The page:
Forex is a commonly used abbreviation for “Foreign Exchange,” and it is typically used to describe trading in the foreign exchange market by investors and speculators.
The foreign exchange market (forex, FX, or currency market) is a global decentralized market for the trading of currencies. This includes all aspects of buying, selling and exchanging currencies at current or determined prices.
In terms of volume of trading, it is by far the largest market in the world.
Exchange ratebetween two currencies is the rate at which one currency will be exchanged for another. It is also regarded as the value of one country’s currency in terms of another currency.
Exchange rates are determined in theforeign exchange market, which is open to a wide range of different types of buyers and sellers where currency trading is continuous: 24 hours a day.
In the retail currency exchange market, a different buying rate and selling rate will be quoted by money dealers. Most trades are to or from the local currency.
WHO TRADES CURRENCIES?
Daily turnover in the world’s currencies comes from two sources:
Foreign trade (5%). Companies buy and sell products in foreign countries, plus convert profits from foreign sales into domestic currency.
Speculation for profit (95%).
Most traders focus on the biggest, most liquid currency pairs. “The Majors” include US Dollar, Japanese Yen, Euro, British Pound, Swiss Franc, Canadian Dollar and Australian Dollar. In fact, more than 85% of daily forex trading happens in the major currency pairs.
WHY DO EXCHANGE RATES CHANGE?
Currencies trade on an open market, just like stocks, bonds, computers, cars, and many other goods and services. A currency’s value fluctuates as its supply and demand fluctuates, just like anything else.
An increase in supply or a decrease in demand for a currency can cause the value of that currency to fall.
A decrease in the supply or an increase in demand for a currency can cause the value of that currency to rise.
A big benefit to forex trading is that one can buy or sell any currency pair, at any time subject to available liquidity. So if one think the Eurozone is going to break apart, he can sell the euro and buy the dollar (sell EUR/USD). If he think the price of gold is going to go up, based on historical correlation patterns he can buy the Australian dollar and sell the U.S. dollar (buy AUD/USD).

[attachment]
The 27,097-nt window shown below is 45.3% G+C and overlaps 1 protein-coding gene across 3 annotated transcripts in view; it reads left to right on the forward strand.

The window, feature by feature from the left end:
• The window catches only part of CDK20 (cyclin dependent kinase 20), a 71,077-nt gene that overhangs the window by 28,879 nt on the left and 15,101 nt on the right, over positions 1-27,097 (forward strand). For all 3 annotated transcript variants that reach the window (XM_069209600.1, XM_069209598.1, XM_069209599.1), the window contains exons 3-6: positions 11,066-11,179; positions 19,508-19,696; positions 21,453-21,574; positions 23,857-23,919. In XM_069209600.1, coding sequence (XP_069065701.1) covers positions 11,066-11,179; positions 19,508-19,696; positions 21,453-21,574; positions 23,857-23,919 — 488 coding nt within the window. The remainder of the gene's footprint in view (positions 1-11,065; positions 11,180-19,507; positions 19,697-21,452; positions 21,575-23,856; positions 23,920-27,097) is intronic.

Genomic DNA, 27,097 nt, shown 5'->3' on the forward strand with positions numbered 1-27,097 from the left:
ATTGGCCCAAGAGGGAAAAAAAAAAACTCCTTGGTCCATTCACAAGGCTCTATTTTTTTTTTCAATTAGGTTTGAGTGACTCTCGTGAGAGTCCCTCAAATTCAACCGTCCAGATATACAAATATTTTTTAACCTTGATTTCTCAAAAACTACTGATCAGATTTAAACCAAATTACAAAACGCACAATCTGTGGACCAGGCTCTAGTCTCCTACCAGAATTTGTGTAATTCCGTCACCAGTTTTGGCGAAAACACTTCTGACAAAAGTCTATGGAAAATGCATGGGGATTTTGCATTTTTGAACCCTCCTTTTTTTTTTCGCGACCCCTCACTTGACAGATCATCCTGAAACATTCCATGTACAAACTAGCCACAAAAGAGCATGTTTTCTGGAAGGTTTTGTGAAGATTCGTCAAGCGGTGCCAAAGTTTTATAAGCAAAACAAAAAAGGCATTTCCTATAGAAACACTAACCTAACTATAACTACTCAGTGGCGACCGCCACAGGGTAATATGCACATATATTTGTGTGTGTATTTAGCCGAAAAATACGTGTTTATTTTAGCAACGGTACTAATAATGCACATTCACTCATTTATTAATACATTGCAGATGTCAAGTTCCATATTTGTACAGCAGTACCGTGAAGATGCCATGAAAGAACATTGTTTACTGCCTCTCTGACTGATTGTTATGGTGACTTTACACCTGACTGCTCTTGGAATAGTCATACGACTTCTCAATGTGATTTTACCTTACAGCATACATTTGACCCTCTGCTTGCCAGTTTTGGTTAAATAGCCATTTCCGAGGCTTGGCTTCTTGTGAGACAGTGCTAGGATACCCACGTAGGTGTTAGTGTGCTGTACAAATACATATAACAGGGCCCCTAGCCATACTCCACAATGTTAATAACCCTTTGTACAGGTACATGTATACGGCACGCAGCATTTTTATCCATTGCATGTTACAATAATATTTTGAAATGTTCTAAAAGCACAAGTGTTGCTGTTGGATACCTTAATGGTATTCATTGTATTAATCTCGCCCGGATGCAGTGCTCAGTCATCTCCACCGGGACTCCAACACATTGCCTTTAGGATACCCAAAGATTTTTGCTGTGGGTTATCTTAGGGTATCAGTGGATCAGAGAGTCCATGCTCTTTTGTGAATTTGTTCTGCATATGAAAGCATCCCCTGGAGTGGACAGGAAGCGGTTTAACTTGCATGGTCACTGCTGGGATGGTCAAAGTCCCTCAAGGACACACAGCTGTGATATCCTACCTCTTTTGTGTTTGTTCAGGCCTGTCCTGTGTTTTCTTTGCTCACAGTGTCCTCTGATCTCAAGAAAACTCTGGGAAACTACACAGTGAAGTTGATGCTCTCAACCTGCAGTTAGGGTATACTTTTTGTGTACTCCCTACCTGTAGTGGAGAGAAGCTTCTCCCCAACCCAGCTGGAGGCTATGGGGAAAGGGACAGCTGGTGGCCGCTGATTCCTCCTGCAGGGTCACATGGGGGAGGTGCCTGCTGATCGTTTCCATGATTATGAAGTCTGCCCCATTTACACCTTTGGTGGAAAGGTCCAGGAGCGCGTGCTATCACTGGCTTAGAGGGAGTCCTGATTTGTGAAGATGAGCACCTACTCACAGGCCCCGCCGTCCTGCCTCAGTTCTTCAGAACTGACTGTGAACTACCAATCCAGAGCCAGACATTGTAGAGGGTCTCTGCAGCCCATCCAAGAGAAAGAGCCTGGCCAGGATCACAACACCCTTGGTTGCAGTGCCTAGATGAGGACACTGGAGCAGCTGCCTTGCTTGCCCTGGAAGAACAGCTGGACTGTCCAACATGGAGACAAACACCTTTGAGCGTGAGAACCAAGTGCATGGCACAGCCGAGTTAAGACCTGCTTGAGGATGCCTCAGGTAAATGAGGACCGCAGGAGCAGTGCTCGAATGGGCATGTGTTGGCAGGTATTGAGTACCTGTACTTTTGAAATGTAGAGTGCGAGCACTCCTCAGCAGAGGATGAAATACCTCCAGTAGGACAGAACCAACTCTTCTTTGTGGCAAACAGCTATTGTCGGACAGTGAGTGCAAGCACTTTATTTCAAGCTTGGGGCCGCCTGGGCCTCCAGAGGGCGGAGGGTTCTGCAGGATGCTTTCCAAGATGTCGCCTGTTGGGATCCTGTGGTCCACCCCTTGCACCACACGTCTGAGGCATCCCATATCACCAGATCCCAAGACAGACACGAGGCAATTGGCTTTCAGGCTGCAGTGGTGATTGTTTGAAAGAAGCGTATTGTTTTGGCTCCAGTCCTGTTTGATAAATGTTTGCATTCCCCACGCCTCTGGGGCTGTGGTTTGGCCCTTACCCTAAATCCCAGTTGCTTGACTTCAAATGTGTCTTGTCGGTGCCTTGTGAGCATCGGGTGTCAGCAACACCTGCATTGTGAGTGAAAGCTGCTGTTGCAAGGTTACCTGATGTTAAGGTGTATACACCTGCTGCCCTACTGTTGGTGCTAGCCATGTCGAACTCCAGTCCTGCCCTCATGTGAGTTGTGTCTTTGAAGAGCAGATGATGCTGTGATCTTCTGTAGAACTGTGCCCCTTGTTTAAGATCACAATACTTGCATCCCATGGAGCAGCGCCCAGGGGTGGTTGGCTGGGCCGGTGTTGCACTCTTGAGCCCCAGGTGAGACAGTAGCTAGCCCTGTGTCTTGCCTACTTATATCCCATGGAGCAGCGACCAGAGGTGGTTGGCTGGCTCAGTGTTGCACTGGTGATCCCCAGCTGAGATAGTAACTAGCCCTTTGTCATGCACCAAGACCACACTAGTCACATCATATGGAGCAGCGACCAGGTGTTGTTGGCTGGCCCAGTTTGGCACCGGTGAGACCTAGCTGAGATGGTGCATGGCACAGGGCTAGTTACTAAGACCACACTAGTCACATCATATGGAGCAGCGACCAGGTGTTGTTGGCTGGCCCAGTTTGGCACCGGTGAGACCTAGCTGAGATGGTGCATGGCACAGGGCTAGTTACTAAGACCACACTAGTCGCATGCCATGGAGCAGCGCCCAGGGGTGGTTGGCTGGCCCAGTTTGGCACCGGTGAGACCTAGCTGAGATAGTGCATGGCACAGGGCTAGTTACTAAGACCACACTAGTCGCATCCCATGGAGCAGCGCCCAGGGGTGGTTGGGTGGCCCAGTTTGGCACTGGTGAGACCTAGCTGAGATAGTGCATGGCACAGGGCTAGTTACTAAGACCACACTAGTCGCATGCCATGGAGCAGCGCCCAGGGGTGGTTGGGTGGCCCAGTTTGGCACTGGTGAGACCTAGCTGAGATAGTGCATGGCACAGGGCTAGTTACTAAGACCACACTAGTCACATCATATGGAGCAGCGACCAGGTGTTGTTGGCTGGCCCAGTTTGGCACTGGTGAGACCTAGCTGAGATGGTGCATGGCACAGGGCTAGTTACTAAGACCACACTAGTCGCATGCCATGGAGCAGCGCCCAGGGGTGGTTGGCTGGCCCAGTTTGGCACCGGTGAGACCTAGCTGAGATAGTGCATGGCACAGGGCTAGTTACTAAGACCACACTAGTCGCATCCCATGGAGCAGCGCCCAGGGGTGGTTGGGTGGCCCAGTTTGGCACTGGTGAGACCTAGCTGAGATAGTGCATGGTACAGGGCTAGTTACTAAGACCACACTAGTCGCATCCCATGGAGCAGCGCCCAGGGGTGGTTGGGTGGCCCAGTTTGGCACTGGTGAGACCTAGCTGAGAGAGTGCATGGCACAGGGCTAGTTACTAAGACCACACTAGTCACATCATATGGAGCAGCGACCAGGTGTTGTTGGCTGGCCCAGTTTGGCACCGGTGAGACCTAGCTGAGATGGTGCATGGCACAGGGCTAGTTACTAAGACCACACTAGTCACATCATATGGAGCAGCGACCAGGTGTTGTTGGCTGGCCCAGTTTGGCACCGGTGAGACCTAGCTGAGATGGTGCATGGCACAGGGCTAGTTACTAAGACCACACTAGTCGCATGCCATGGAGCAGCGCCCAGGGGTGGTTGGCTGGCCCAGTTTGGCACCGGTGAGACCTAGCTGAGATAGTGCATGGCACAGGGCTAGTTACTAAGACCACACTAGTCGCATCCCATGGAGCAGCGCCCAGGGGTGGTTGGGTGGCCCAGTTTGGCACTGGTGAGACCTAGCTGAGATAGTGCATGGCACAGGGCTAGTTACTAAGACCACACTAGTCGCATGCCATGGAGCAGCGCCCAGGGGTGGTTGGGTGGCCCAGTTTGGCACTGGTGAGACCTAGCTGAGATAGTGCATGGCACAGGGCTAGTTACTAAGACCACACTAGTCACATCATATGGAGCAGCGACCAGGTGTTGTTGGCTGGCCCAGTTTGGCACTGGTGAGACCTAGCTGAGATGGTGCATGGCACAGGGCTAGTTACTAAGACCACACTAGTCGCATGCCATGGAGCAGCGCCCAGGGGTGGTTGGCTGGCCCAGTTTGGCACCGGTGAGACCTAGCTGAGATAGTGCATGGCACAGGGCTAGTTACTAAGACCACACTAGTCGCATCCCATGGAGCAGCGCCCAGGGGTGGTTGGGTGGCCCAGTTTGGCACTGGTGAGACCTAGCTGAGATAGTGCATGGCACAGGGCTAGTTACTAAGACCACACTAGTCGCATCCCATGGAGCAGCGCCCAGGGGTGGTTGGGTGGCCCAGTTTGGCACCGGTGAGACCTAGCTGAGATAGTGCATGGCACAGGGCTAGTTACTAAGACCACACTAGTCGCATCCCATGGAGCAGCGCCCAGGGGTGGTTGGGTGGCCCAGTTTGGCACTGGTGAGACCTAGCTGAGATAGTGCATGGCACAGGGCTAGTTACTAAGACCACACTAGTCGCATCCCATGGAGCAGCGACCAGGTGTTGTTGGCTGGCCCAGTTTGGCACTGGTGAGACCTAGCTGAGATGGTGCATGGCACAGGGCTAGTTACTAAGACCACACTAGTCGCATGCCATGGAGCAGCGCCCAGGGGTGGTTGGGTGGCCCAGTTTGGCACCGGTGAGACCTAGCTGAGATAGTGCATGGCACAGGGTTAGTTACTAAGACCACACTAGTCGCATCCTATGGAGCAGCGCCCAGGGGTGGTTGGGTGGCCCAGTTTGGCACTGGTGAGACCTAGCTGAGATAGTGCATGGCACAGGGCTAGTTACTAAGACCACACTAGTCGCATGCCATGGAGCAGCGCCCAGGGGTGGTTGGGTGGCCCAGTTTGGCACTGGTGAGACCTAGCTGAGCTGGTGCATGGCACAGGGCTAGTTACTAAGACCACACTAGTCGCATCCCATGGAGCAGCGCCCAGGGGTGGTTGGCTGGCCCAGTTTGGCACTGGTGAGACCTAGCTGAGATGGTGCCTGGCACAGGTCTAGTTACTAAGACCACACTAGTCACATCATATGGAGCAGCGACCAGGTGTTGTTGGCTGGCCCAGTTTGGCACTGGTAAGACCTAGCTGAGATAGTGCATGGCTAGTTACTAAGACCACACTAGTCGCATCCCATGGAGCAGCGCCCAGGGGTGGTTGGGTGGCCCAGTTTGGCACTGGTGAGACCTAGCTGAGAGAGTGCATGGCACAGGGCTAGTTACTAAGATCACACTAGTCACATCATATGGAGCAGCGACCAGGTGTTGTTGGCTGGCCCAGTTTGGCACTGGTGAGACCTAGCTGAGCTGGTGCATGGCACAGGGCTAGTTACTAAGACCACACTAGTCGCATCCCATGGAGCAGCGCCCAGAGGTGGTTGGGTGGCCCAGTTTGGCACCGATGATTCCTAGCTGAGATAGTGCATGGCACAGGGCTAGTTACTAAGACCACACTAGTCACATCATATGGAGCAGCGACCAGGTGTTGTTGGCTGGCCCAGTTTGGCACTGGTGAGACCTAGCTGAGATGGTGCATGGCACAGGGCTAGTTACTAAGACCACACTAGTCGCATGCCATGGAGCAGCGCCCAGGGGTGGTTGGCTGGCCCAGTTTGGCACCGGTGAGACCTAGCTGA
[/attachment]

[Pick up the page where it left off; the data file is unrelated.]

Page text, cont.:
National central banks play an important role in the foreign exchange markets. They try to control themoney supply, inflation, and/or interest rates and often have official or unofficial target rates for their currencies.
They can use their often substantial foreign exchange reserves to stabilize the market. Nevertheless, the effectiveness of central bank “stabilizing speculation” is doubtful because central banks do not go bankrupt if they make large losses, like other traders would, and there is no convincing evidence that they do make a profit trading.
FOREIGN EXCHANGE FIXING
Foreign exchange fixingis the daily monetary exchange rate fixed by the national bank of each country. The idea is that central banks use the fixing time and exchange rate to evaluate behaviour of their currency.
Fixing exchange rates reflects the real value of equilibrium in the market. Banks, dealers and traders use fixing rates as amarket trend indicator.
The mere expectation or rumour of a central bank foreign exchange intervention might be enough to stabilize a currency, but aggressive intervention might be used several times each year in countries with adirty float currency regime.
Central banks do not always achieve their objectives. The combined resources of the market can easily overwhelm any central bank.Several scenarios of this nature were seen in the 1992–93 European Exchange Rate Mechanism collapse, and in more recent times in Asia.
UNIQUENESS OF THE FOREX MARKET
Its huge trading volume representing the largest asset class in the world leading to high liquidity;
its geographical dispersion;
its continuous operation: 24 hours a day except weekends, i.e., trading from 22:00 GMT on Sunday (Sydney) until 22:00 GMT Friday (New York);
the variety of factors that affect exchange rates;
the low margins of relative profit compared with other markets of fixed income; and
the use of leverage to enhance profit and loss margins and with respect to account size.
DETERMINANTS OF EXCHANGE RATES
Economic policy- Monetary policy, fiscal policy
Economic conditions – Balance of Trade trends, inflation level trends, economic growth and health, productivity of economy
Internal, regional and international political conditions
Long term trends
Technical trading considerations
Flights to quality – a type of capital flight whereby investors move their assets to a perceived “safe haven”
FINANCIAL INSTRUMENTS OF FOREX
Spot: is a two-day delivery transaction and it represents a “direct exchange” between two currencies
Forward: One way to deal with the foreign exchange risk is to engage in a forward transaction. In this transaction, money does not actually change hands until some agreed upon future date.
Swap: In a swap, two parties exchange currencies for a certain length of time and agree to reverse the transaction at a later date. These are not standardized contracts and are not traded through an exchange.
Futures: Futures are standardized forward contracts and are usually traded on an exchange created for this purpose. The average contract length is roughly 3 months. Futures contracts are usually inclusive of any interest amounts.
Option: A foreign exchange option (FX option) is a derivative where the owner has the right but not the obligation to exchange money denominated in one currency into another currency at a pre-agreed exchange rate on a specified date. The FX options market is the deepest, largest and most liquid market for options of any kind in the world.